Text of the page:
Bosses who bully increase worker stress, study shows
Portland, OR — Employees who are bullied by their bosses are more likely to report work-related stress and feel less committed to their jobs, the results of a recent study show.
Researchers from Portland State University reviewed 427 studies on abusive supervisors to find out how and why bullying impacts workers. They found that being bullied by a boss may cause a worker to engage in negative behaviors, such as arriving late, sabotaging work, taking breaks that are longer than allowed, withholding effort and performing tasks incorrectly – all of which may, in turn, negatively affect co-workers and contribute to a stressful work environment.
“Stress is sometimes uncontrollable,” study co-author Liu-Qin Yang, an associate professor of industrial-organizational psychology at PSU, said in a March 6 press release. “You don’t sleep well, so you come in late or take a longer break, lash out at your co-workers or disobey instructions.”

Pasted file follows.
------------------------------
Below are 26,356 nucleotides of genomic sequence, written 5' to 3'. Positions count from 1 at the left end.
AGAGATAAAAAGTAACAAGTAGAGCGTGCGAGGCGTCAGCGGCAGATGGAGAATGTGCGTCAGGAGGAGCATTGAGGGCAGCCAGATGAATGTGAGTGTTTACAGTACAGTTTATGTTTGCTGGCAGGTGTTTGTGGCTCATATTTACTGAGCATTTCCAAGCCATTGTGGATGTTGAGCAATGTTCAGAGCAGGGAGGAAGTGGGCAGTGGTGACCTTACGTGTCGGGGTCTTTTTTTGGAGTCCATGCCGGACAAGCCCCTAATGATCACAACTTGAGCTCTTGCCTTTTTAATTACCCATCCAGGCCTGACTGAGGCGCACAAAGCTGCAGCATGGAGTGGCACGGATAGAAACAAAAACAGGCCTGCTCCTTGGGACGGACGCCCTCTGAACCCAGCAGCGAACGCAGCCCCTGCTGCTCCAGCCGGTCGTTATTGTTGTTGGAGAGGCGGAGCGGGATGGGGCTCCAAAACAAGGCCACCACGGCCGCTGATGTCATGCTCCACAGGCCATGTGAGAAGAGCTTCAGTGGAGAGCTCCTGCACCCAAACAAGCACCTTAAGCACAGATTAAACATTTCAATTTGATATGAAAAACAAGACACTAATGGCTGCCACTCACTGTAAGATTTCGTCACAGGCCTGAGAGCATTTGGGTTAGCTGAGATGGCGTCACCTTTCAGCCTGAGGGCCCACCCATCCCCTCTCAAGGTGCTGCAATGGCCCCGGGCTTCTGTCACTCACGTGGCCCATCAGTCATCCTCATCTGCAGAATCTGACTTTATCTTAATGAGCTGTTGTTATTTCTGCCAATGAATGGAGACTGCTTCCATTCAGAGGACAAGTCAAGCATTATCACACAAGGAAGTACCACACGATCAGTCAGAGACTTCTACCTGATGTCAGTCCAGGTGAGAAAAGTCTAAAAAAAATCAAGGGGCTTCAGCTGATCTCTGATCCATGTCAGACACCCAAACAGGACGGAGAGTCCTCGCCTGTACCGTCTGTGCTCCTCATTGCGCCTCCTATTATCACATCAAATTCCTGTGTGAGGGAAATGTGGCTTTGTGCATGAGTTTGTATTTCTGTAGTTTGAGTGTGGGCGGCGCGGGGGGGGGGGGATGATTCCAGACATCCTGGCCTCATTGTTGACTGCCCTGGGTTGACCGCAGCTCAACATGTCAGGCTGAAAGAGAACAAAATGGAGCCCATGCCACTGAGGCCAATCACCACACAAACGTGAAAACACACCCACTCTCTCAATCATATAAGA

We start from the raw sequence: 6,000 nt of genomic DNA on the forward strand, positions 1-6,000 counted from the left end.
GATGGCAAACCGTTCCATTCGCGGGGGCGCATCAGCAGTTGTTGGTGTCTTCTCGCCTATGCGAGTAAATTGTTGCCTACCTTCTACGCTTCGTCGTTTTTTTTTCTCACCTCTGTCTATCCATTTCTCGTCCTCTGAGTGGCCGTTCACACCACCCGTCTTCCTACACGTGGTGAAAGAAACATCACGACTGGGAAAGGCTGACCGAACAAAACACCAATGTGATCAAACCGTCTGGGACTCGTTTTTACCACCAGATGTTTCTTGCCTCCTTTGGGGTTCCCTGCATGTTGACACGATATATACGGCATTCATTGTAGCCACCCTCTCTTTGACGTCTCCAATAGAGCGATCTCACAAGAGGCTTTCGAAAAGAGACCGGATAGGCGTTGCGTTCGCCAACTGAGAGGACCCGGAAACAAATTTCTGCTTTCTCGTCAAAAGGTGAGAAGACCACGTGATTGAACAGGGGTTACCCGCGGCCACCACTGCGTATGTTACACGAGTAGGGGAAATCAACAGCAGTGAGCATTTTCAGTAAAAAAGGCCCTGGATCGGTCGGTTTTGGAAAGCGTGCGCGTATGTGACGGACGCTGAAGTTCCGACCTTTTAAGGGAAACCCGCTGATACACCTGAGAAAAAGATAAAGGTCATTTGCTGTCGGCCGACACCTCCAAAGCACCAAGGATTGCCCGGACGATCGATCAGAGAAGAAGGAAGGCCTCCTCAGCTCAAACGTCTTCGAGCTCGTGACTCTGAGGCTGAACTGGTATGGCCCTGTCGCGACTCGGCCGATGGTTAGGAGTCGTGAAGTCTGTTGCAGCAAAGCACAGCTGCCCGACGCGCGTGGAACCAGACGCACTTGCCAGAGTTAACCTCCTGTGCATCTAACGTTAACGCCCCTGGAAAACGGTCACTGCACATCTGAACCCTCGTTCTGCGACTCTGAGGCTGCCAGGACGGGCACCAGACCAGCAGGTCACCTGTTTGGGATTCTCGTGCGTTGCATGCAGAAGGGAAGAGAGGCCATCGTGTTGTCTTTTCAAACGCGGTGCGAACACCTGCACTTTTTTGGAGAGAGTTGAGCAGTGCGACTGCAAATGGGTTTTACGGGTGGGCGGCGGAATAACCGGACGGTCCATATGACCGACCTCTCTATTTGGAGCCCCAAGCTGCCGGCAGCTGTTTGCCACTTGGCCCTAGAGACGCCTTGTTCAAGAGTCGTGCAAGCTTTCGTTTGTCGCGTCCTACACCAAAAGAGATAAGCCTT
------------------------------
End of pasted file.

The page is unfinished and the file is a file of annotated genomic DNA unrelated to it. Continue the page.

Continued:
Yang added that abusive supervision, along with its consequences, is becoming more common in workplaces. To help reduce and limit bullying behavior from bosses, researchers advise employers to:
- Conduct regular training programs that help supervisors learn and adopt better interpersonal and management skills.
- Implement policies and procedures to reduce employee perceptions of injustice.
- Ensure employees have necessary resources, such as stress management training, to do their jobs.
The study was published online Jan. 18 in the Journal of Management.